August is National Technical, Vocational Education and Training (TVET) month, and the spotlight is on the multitude of opportunities that exist for young people wanting to follow a trade route.
Young people with skills and jobs are needed, and they need to be able to earn while training so they can support their families.
These are the thoughts driving innovative apprenticeship programmes in the Eastern Cape.
Retail Motor Industry’s Training Director Louis van Huyssteen said the automotive sector is a great place to start as young people can enjoy earning while they learn.
“This means they can use the money to support family members and pay for transport to and from college or work,” he said.
“University is not for everyone. Young people need to realise that there is a whole world out there desperate for practical skills in a variety of fields,” Huyssteen said.
Considering the Eastern Cape has the country's worst unemployment rate at over 50%, with more than two thirds of that comprising youth (41.4%), apprenticeships are a brilliant way to get into the job market.
The youth unemployment rate in this region is more than twice the adult unemployment rate, with over 420 000 youth unemployed.
This has to be addressed through education and skills training.
If you are a student looking at what your options are, for the coming years, now is the perfect time to consider a TVET qualification.
Applications are now open at the eight TVET colleagues and, for younger learners, at the Port Rex School in the Eastern Cape.
If you have passed Grade 9 or if you have completed your Senior Certificate but are still not in employment, education or training, then you can apply.
The automotive sector is experiencing a chronic skills shortage ranging from motor body repair and spray painting to petrol mechanics, diesel mechanics, welding;,vehicle bodybuilding, and auto electrical.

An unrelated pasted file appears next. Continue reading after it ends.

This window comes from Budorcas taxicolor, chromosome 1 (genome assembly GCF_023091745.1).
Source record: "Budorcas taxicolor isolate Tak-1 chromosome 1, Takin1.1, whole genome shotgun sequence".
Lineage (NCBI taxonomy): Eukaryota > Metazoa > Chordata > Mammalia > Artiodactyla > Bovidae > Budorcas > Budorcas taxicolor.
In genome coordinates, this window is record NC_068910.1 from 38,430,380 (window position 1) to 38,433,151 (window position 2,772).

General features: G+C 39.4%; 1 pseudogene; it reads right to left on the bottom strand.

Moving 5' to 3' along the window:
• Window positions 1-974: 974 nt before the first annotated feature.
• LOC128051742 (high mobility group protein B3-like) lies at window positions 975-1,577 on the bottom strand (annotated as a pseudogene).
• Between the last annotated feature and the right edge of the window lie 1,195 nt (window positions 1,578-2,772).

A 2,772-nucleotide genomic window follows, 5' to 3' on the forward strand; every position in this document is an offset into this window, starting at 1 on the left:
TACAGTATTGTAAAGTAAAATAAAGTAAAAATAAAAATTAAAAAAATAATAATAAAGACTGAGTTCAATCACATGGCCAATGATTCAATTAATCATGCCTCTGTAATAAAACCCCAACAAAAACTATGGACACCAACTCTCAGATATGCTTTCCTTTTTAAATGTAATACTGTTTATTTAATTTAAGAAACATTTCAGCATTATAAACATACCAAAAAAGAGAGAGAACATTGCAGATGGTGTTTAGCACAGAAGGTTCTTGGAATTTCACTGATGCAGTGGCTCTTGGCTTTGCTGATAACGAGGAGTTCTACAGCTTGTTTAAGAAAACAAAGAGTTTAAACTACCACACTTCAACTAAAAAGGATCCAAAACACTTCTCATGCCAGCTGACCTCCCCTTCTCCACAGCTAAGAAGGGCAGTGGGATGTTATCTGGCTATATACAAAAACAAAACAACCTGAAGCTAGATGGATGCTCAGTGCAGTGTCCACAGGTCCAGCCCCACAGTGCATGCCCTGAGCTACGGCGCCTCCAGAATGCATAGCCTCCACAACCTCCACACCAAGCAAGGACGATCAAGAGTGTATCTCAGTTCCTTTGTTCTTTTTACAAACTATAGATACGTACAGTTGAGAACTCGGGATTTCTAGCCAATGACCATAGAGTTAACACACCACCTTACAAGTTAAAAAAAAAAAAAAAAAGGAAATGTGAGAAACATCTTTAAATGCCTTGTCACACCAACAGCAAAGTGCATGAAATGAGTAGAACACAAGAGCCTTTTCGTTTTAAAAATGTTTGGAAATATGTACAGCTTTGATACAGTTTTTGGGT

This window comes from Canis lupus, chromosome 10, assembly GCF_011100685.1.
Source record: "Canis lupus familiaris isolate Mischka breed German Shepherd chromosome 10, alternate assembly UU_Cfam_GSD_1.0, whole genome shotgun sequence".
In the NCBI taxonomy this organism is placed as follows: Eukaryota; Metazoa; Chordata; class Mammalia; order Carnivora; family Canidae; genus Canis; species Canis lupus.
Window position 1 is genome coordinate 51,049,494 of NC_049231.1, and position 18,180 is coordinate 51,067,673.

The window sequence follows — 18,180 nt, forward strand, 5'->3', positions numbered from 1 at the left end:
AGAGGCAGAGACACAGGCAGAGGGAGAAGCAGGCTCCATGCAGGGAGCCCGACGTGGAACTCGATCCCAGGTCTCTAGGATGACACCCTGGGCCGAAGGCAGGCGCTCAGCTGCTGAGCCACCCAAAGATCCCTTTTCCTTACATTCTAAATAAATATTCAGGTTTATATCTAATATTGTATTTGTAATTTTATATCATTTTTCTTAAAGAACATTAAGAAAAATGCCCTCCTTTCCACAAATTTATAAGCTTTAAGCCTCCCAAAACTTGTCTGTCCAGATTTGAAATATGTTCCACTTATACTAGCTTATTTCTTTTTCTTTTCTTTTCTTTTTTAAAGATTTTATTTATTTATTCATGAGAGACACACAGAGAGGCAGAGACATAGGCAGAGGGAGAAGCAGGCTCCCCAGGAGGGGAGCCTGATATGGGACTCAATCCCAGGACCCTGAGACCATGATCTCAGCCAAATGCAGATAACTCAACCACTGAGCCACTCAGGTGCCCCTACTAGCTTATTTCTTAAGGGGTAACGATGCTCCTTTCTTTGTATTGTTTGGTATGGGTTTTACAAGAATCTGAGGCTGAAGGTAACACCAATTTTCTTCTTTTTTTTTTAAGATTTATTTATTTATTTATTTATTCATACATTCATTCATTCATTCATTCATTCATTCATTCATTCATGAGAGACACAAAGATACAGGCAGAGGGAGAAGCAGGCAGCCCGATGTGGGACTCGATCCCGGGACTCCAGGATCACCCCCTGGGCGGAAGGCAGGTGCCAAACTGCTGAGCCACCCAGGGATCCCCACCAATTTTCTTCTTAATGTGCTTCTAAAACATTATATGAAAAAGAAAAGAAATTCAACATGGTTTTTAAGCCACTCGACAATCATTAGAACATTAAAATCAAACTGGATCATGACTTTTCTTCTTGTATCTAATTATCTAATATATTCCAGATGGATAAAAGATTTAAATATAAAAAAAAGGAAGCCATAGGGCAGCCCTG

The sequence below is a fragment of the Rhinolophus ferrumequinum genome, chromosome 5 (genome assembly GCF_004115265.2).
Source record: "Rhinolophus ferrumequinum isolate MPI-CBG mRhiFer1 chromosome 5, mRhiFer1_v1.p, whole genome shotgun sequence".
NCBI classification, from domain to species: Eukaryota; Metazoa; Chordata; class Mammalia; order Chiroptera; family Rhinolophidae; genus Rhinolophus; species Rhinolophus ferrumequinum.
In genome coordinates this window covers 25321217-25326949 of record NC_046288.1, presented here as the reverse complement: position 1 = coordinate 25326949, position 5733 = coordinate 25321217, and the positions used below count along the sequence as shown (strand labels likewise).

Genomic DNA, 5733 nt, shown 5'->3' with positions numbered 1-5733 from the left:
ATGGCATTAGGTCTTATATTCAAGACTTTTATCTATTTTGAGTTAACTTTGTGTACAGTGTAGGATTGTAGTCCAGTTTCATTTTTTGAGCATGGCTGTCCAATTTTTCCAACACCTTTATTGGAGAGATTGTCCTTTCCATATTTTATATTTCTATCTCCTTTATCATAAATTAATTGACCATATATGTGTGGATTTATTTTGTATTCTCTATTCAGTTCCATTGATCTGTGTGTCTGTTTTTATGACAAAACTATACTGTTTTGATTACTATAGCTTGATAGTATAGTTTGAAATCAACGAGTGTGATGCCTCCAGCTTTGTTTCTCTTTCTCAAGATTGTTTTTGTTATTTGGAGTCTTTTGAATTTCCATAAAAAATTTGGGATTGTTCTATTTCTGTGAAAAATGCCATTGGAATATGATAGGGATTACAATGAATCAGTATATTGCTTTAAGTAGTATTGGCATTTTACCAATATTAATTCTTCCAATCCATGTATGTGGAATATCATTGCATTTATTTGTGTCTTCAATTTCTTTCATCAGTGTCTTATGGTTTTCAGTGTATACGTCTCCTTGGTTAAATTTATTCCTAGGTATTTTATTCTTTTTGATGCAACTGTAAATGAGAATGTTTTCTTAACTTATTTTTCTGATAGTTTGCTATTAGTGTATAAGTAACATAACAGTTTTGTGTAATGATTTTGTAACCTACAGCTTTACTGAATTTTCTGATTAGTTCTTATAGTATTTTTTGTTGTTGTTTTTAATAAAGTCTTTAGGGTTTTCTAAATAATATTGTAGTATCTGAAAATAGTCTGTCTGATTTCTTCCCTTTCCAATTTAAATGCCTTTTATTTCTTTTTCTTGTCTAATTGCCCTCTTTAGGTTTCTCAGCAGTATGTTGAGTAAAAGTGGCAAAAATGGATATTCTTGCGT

According to Huyssteen, there are many opportunities for young people with a positive attitude, an eagerness to use the opportunity, and the discipline to work hard. The most popular trades are motor and diesel mechanic, followed by auto body repairer and vehicle spray painter.
Sabelo Buthelezi, Chief Director Special Projects Unit for Department of Higher Education (DHET), said that with the increasing pressure to close the skills gap and provide much-needed jobs, artisans were essential in developing and closing the unemployment gap and curbing the lack of technical skills in the country.
“And there’s no doubt that small business will be the ones to drive the economy in the future. These small businesses will need skilled young people,” Buthelezi said.
In 2020, a partnership was established between the Retail Motor Industry Organisation (RMI), the German Chamber of Crafts Erfurt, also known as Handwerkskamer Erfurt (HWK Erfurt), and the TVET colleges in the Eastern Cape.
The venture has seen many successful apprentices enter the automotive industry.
HWK Erfurt’s Resident Project Manager for the TVET Partnership Project, Birgit Mac Mahon, explained that there were so many career opportunities for young women, men and those with disabilities not only in South Africa but around the world.
Mac Mahon said that the reality was that qualified tradespeople were well respected all over the world and, in many European countries, even earn more than doctors or lawyers.
She added that access to international trends through the German Craft Chamber was invaluable for apprentices, particularly in an environment where skills are valued and provide businesses with a competitive advantage.
“We want to encourage young people to look into the opportunities for skills training in the automotive industry. There are so many different options and jobs for those with the right training and skills. Don’t wait. You have the chance to earn while you learn. Take it!” Mac Mahon encouraged.